Met with my endo last week and told me all the obvious...I'm depressed, I'm not checking my BG enough and I need to take control.

I know what I need to do! Sometimes it's sooooo hard. I'm T1. I'm on a pump and have a CGM. I was not testing as much, because I was counting on my CGM to help me; WRONG, according to my Dr. 4 times isn't enough...maybe 10 is perfect.

I have nerve problems in my back in now my shoulder, going down my arm.

Today, I just feel like curling up in my bed and never leaving it! Anyone ever feel this way? I sick of dealing with this disease!!! A constant worry about if I will wake up, are people hearing my dexcom vibrating at work all the time?, will my husband stand by my side or get sick of dealing with bells and whistle going off every night?

Views: 2255

Reply to This

Replies to This Discussion

I have to argue w/ Anna Banana and Gary's suggestion "I'd tell the endo to go %$*@ himself if he tells me to test 10x/day". I believe that 12x/ day is pretty much the bare minimum. Although Anna could perhaps opt out of a few by virtue of not driving? I don't actually test before I drive to work most of the time but use some extra strips to fill in the blanks or fix stuff that gets off, which is not *BAD*, it's just extra tests to make sure corrections are ok or the Dulce de Leche Cheerios weren't too carby or whatever. Nothing UNREASONABLE...

1) wake up, test bg
2) before eating test BG
3) before driving to work test bg
4) 2 hours after eating test bg
5) lunch test BG
6) 2 hours post lunch test bg
7) drive home test BG
8) get home, run 3 miles...oh wait, don't forget to test your bg!
9) post-exercise maybe, maybe not, maybe eat dinner and, you guessed it, test BG
10) 2 hours post BG, test BG ****AGAIN****
12) stay up late? Maybe squeeze in another one, what if you have errands to run, what if you want to exercise more (when it's nicer out, I'll run 6-7 miles during the week, more on the weekends...a lot of times, I'll run a long run on Saturday and then a 20ish mile bike ride for fun, speed and recovery on Sunday...there's several extra strips in there...).

I am with you...I test like a maniac , especially before I get behind the wheel. Today I had to run my son to the hospital..Felt fine but I checked and my sugar was 70..So, called ambulance for my son and had to eat before I left!!

I absolutely agree. I am always floored when my doctor kind of hints that I'm testing too much -- and I'm not testing nearly as often as you to, AR, nor am I testing as much as I know I should. If you're exercising, eating, driving, etc. and injecting insulin (hello? then ten is a nice round number.

I totally agree with you acidrock23. Yesterday I tested 9 times. And that's me on a normal day. When I am training for a race I can get up to 15 times. It's the only way to know what is going on. I test if I'm thirsty, have a head ache, feel tired, before every meal, before bed every night (need to make sure I'll wake up), once I get up. I mean the list goes on.
Gary can go and tell his endo whatever he likes, but I prefer to live without complications such as kidneyfailure, blindness, infections etc. If Gary doesn't want to test that's his choice - but it's certainly not good advice.

I did not read through all the posts, but have comment. I have been in the same place--sometimes it is just hard to get over. A few years ago, I got really down--I mean realllllly down. I pulled myself up, did a lot of research and decided I needed help. Found a therapist who deals specificallywith lifelong, uncurable disease, OH! Diabetes! She was fantastic. Can I tell you what happened? Perspective, mostly. Less of a "why am I such a bad D?" Who has control? (ME!) Etc.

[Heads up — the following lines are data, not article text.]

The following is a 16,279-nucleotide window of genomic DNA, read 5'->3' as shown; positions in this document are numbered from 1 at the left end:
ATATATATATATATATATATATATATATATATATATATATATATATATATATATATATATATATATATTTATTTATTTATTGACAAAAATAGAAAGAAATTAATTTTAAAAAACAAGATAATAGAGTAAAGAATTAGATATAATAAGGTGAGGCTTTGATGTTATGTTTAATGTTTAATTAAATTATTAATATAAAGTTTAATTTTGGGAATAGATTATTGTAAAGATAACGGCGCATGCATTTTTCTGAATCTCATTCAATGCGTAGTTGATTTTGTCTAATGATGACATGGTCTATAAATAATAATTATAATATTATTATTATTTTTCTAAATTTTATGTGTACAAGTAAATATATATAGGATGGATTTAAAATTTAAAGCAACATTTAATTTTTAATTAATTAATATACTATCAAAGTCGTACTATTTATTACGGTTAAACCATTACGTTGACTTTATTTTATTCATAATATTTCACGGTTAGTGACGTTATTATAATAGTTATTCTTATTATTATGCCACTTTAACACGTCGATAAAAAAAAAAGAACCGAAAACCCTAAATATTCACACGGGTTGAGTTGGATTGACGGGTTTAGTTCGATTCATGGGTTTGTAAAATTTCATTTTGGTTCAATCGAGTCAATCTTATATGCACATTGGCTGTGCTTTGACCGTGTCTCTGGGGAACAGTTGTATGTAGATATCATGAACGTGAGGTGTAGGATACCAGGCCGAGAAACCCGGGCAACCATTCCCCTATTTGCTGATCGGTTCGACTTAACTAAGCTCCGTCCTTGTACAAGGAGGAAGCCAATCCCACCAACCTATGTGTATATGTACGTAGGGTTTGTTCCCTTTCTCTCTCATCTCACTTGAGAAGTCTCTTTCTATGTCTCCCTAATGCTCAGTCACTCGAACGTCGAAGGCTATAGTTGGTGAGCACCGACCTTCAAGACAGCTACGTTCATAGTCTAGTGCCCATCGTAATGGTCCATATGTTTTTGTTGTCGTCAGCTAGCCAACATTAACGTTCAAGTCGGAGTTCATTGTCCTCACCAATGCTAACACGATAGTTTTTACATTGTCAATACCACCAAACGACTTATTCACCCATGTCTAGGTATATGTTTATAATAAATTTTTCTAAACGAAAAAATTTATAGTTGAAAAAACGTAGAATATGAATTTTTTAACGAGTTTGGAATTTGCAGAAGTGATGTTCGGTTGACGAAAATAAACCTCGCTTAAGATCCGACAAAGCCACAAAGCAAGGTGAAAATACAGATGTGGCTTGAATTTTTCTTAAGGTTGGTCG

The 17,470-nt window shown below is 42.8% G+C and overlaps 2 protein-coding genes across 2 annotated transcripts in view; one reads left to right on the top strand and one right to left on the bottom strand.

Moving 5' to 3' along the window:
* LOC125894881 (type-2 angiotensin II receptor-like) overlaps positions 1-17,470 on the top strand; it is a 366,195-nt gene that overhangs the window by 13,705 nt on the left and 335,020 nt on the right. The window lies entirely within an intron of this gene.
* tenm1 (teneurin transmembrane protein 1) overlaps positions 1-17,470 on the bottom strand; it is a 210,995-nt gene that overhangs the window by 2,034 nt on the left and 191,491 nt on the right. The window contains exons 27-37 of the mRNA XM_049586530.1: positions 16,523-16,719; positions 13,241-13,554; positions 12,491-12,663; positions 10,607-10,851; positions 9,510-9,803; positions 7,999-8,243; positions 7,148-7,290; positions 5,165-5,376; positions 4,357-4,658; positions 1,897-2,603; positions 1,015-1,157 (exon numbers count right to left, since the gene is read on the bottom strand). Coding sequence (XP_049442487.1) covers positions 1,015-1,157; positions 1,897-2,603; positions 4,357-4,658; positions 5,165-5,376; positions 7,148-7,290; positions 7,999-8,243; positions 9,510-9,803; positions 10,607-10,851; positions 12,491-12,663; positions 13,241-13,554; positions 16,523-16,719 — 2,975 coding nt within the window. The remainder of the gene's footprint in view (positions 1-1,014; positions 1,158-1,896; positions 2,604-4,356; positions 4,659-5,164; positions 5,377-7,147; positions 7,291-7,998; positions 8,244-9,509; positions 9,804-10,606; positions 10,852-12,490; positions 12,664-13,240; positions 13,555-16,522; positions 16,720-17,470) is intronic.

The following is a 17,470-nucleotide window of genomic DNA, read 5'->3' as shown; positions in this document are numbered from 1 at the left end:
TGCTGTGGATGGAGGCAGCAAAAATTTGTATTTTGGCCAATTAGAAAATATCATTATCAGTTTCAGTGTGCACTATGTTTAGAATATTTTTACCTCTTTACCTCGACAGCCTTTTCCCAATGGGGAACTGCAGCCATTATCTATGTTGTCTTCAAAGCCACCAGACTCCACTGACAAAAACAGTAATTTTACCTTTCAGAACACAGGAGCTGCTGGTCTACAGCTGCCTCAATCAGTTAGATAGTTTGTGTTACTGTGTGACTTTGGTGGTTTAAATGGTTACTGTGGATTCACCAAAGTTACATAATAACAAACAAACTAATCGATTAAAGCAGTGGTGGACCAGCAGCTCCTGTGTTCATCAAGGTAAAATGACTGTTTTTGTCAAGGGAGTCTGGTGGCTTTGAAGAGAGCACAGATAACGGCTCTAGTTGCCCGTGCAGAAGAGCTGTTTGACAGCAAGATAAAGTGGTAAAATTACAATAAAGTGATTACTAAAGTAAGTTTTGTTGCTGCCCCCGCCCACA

I have talked about this in many posts. Was it hard to make this step? YES! At the time I had D for over 45 years (have recently hit the 50 year mark), so, yea, it was hard to admit that I needed this help. But it was really worth it. I highly recommend therapy--but be careful who you see; do your research. It is definately worth the time.

If you don't mind, where are you? I am in the D.C. area, so if you want a referral, please let me know.

Oh, and yes. I test 10 to 12 times per day. It just helps a lot. I was in a meeting today and my CGM buzzed. Said I was 69 (just below my low threshold of 70.) Tested and wa 43. Without testing, well, let's see...sirens, papamedics (OK, if they are cute, but...)

Test. Test. and Test again. Sorry, but it is the real truth.

Oh you poor thing! We all have miserable days. It's the nature of the beast. It's been a couple of days since you posted this, so I hope you're feeling better now.

What's wrong with taking a "you" day? Lie in bed, cry and feel sorry for yourself. Eventually you'll be out of tears, and probably exhausted from all that self-pity. Then make yourself a cup of tea, maybe draw a hot bath, with your favourite book. Indulge in making yourself feel good. No one else can do it for you. Then, when you're feeling better, you can come up with a plan to improve. Then you'll feel empowered and ready to conquer the world!

Sending positive vibes your way ;)

I am relatively new to this whole life and I just recently got on my pity pot. I am feeling the same way. I don't want to get out of bed but then, I get scared thinking if I don't eat, my sugar will bottom out. SO, I drag my ass out of bed and hope that today won't be a day of chasing sugars up/down. I was afraid of my husband getting fed up but I have to say, the one day, he saw me crying. Just sitting on the bed crying and I told him I just couldn't do it. He looked at me like I had 3 heads and said , "You can't do what? Live?" After that day, I suddenly realized that really those are my choices..Life or Death. Hey, if I get that much control, then I choose to live. I also have to say that my husband decided to live my life for one day. Naturally, he didn't make it past noon but he understood where I am coming from. I hope you feel better and I hope you find your inner strength. I don't know why we were given this life altering condition but apparently a higher power greater than us thinks WE can handle it. I know we are all destined for greatness and maybe this is our time to shine!!! Love, Peace and Broccoli--jujube